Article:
“Chateaubriand Meditating on the Ruins of Rome” Anne-Louis Girodet de Roussy-Trioson, 1808, oil on canvas

"Chateaubriand Meditating on the Ruins of Rome" 1808

“Chateaubriand Meditating on the Ruins of Rome” 1808

Anne-Louis Girodet de Roussy-Trioson was born in France in 1767 and sadly was orphaned as a child. He was adopted rather late in life by Benoît-François Trioson in 1806 and his name changed to Roussy-Trioson (he was born Anne-Louis Girodet Roussy).  Born during the middle to late 18th century, Trioson painted during the early phase of Romanticism and achieved great success early on in life. He started studying drawing very young at the age of six with the Neoclassical architect Étienne-Louis Boullée. This early exposure to neoclassicism had an influence on Trioson’s early work as many of his paintings reflect the neoclassic. In 1789, Trioson won the Prix de Rome competition for his piece “Joseph Recognized by his Brothers” (pictured below); the neoclassical can be seen in this work by the sculptural bodies and clean lines of the figures. Trioson also studied under Jacques-Louis David who criticized Trioson’s later work due to its abandonment of the traditional in favor of more romanticized themes.  However, Trioson is praised in the art community for his delicate transition from Neoclassicism to Romanticism. Trioson was also a fan of portraying literary themes in his painting. Perhaps because of his interest in literature, Trioson painted this portrait of François-René de Chateaubriand.

"Joseph Recognized by his Brothers" 1789

“Joseph Recognized by his Brothers” 1789

François-René de Chateaubriand was a French author and was a representative of the reactions against the French revolution and was also one of the most notable figures in French literature at the time.  During the French Revolution, he sided with the Royalist and even joined their army, possibly because he was born into an aristocratic family. In this portrait, we see Chateaubriand with his hand in his coat pocket with the ruins of Rome behind him. This portrait was created in 1808 well after the end of the French Revolution. Because the Royalist were defeated during the Revolution and King Louis executed, the ruins in the background are very telling of the emotions Chateaubraind probably felt. He probably felt like the France he once knew was forever gone and just as the Roman Empire fell, France too, had fallen. Napoleon stated that the portrait of Chateaubriand “looked like that of a conspirator who had come down a chimney”. Napoleon was probably remarking on the dark clothes Chateaubrain is wearing as well as his tousled looking hair.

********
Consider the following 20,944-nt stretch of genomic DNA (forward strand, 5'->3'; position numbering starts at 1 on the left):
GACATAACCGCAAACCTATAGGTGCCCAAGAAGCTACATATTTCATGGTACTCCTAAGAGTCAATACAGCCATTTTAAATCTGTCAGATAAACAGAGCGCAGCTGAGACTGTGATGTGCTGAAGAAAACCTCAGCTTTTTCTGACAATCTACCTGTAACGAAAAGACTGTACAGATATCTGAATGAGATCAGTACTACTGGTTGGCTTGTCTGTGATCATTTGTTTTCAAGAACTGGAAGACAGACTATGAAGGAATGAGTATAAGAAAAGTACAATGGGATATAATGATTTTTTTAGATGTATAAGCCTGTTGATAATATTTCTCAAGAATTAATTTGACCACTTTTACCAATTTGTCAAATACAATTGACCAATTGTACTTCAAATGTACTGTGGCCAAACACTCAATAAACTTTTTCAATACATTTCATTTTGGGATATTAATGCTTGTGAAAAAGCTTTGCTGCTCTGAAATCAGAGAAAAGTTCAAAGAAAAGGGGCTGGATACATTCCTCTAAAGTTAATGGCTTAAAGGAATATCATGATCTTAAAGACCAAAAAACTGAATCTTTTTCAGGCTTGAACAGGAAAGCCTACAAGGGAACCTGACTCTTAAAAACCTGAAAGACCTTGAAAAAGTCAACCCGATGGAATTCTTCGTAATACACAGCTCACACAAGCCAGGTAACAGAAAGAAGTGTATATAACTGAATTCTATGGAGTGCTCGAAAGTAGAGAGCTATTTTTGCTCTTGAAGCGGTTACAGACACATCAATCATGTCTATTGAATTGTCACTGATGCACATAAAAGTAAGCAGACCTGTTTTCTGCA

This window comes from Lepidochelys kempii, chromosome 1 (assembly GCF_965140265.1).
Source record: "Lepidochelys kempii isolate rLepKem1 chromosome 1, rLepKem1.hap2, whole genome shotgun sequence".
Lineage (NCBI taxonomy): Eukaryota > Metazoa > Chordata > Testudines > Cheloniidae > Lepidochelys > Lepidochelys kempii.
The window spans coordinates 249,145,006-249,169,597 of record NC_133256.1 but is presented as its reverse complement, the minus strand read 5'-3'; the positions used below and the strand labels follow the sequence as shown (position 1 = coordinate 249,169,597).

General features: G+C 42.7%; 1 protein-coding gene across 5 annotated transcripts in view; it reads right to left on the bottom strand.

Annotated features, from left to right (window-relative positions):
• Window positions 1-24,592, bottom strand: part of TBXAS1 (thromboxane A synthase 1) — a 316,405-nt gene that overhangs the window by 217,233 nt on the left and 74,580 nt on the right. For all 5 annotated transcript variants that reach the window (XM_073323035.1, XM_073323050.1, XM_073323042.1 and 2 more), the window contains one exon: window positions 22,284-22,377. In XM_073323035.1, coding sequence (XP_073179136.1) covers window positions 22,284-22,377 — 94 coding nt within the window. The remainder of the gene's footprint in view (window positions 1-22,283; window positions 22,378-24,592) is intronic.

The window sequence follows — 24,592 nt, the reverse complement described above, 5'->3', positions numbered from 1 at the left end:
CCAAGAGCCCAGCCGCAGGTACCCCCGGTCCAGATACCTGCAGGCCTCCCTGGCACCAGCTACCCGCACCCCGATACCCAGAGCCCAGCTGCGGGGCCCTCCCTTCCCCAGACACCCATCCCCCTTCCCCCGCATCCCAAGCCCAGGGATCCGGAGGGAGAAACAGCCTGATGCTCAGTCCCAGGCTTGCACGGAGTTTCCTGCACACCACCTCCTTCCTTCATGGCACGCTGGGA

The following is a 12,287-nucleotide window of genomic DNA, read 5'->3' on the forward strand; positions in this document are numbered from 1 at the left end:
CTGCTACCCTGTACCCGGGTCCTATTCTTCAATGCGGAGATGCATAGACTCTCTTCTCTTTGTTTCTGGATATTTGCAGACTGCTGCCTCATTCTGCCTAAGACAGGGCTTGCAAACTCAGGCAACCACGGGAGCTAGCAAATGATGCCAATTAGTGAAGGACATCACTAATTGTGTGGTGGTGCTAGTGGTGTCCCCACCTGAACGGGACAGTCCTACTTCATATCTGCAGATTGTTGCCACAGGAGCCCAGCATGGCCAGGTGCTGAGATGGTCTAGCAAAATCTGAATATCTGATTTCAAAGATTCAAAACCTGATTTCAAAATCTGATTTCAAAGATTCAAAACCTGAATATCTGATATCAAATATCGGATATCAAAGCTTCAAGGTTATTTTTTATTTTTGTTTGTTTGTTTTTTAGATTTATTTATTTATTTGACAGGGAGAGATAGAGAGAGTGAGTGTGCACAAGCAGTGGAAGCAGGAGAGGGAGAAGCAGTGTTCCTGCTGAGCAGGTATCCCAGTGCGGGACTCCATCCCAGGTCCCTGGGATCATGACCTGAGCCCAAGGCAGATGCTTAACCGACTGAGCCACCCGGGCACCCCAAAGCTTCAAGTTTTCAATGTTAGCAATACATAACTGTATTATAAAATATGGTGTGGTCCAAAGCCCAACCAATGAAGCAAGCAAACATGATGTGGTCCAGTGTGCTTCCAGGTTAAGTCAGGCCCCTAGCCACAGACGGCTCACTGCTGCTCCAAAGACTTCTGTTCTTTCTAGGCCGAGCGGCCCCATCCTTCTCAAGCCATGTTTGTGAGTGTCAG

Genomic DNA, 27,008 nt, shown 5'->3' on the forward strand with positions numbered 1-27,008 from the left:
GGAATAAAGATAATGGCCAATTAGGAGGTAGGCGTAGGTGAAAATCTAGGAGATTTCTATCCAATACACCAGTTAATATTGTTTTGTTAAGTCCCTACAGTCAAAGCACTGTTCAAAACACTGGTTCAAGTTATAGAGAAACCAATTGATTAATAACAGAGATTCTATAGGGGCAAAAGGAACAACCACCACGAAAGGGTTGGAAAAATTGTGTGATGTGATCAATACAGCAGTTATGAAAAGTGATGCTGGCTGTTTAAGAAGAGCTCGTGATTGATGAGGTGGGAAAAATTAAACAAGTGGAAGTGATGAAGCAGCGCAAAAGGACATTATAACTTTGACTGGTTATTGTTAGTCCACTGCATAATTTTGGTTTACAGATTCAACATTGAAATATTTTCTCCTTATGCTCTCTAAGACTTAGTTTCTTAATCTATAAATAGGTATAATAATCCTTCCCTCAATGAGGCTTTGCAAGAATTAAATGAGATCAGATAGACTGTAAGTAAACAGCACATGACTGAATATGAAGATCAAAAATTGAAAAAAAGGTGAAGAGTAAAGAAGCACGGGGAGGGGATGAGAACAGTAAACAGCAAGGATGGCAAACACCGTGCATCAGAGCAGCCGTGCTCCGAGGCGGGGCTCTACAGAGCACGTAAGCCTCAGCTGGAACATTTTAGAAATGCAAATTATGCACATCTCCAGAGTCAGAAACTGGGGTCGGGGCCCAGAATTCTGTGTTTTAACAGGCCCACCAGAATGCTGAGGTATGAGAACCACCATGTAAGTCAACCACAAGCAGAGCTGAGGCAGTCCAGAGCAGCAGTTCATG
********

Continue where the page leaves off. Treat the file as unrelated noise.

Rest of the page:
Chateaubriand looks as though he is in deep introspection with his head turned away from the viewer’s gaze. The dark, moody colors also create a somber atmosphere which adds to the introspection of Chateaubriand. Trioson was also known for his unusual color effects and melodramatic colors which can be seen in this portrait. What is most notable is the softness of this painting in comparison to some of Trioson’s other works of art which go along with Romanticism; however the ruins in the background create a neoclassical characteristic. Viewers can see the genius in the transition from Neoclassical to Romanticism that Trioson displayed from the collaboration between these two differing art movements composed together in one painting. Unfortunately Trioson did not continue to paint much after he inherited a large portion of money in 1815 and sheltered himself from daylight and spent his days writing poetry.

Works Cited

“Anne-Louis Girodet”. Encyclopædia Britannica. Encyclopædia Britannica Online.
Encyclopædia Britannica Inc., 2015. Web. 21 Jan. 2015

“Anne Louis Girodet de Roussy-Trioson”. Art Experts. 1 January, 2010 <http://www.artexpertswebsite.com/pages/artists/jackson.php&gt;.

“Girodet, Anne-Louis” The Oxford Dictionary of Art and Artists. Ed Ian Chilvers. Oxford University Press 2009 Oxford Reference Online. Oxford University Press.


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